Celebrating Women in Mathematics

10.30am to 3.30pm, Thursday 26 February

The Theatre

This event has already taken place

  • Hannah Fry at Ada Lovelace Day 2014

    Hannah Fry at Ada Lovelace Day 2014

    Credit: Paul Clarke
  • Type

    Year 10
  • Speakers

    • Helen Wilson
    • Naomi Ball
    • Hannah Fry


Free but booking is essential

Event details

This special day for Year 10 students and their teachers to celebrate women’s contribution to mathematics is run in partnership with the Further Mathematics Support Programme at UCL. As well as three interactive talks by leading female mathematicians, there will be the opportunity to find out more about mathematics at University in a Q&A session with current mathematics undergraduates. There will also be a lunchtime competition led by teachers.

This event is free but booking is essential. A maximum of ten Year 10 students per school can attend with their teacher. Teachers can book by downloading the booking form and returning it to Jenny Davey at Kingston University.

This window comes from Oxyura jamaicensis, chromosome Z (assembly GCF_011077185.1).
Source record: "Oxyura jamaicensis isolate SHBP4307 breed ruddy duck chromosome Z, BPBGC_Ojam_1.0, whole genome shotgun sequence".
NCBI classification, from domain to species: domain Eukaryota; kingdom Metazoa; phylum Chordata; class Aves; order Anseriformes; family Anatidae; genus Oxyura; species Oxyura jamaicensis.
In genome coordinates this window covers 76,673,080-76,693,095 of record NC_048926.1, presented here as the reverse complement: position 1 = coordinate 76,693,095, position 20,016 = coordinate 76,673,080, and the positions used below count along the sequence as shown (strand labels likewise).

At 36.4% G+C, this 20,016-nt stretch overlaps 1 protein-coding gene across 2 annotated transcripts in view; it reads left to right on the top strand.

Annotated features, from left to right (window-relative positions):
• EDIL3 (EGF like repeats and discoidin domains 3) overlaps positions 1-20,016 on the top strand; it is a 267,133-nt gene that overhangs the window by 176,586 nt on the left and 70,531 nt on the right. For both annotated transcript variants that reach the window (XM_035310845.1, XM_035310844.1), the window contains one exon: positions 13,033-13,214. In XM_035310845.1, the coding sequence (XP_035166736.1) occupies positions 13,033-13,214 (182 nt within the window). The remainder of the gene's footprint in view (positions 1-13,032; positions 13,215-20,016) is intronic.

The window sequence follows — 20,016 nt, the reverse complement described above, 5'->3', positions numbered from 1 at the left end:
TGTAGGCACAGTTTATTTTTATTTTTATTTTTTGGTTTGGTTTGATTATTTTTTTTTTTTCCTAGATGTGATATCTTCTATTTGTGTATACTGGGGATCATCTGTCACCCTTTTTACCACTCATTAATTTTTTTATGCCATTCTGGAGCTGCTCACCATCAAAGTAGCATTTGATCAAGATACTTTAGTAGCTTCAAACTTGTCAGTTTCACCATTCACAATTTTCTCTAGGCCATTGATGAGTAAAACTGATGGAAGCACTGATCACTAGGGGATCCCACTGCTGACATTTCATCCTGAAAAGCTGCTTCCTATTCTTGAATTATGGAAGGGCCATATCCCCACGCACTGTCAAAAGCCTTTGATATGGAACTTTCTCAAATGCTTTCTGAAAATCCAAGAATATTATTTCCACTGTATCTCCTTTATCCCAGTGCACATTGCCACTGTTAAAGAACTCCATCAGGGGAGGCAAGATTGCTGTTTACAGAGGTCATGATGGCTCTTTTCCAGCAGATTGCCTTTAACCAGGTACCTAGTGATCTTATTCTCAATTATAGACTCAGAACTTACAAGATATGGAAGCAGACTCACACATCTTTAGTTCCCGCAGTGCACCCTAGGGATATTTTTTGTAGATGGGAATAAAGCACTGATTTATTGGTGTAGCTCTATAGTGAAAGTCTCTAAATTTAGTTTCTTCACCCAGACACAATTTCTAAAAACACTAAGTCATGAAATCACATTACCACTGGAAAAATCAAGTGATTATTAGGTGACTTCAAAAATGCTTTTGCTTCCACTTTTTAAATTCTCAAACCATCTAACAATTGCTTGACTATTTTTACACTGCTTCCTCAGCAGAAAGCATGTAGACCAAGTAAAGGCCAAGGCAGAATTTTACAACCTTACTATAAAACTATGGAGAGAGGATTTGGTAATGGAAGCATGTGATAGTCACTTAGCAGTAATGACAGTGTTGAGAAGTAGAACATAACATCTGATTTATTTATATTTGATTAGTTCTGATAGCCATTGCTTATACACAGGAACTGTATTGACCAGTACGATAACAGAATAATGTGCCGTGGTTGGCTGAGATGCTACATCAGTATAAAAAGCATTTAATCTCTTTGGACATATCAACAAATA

Keynote speaker

Dr Helen Wilson is the deputy head of the Department of Mathematics at University College London. An applied mathematician with research interests in complex fluids, she's also interested in mathematics education and served on the panel which advised on content for the new Mathematics and Further Mathematics A Levels. She has two small children and as well as celebrating women in mathematics she will be celebrating her birthday.

OR - the science of better

Every year over 30 million people travel the world on a British Airways aircraft. Are they aware of the mathematics used to get them there? With Naomi Ball we will explore how British Airways uses a branch of mathematics called Operational Research to choose destinations, sell tickets, buy aircraft and answer many more 'million-dollar' questions.

The language of the universe

Dr Hannah Fry from UCL will never get bored of finding mathematics hiding in unexpected places. From news reports to politics, pottery and poetry – it’s always there behind the scenes, just sometimes playing more of a hidden role. That’s the reason why Galileo called mathematics the “language of the Universe”. She will take us on a tour through the numbers we print in newspapers, from who we find attractive, to how crime occurs across a city, all using mathematics as a guide.

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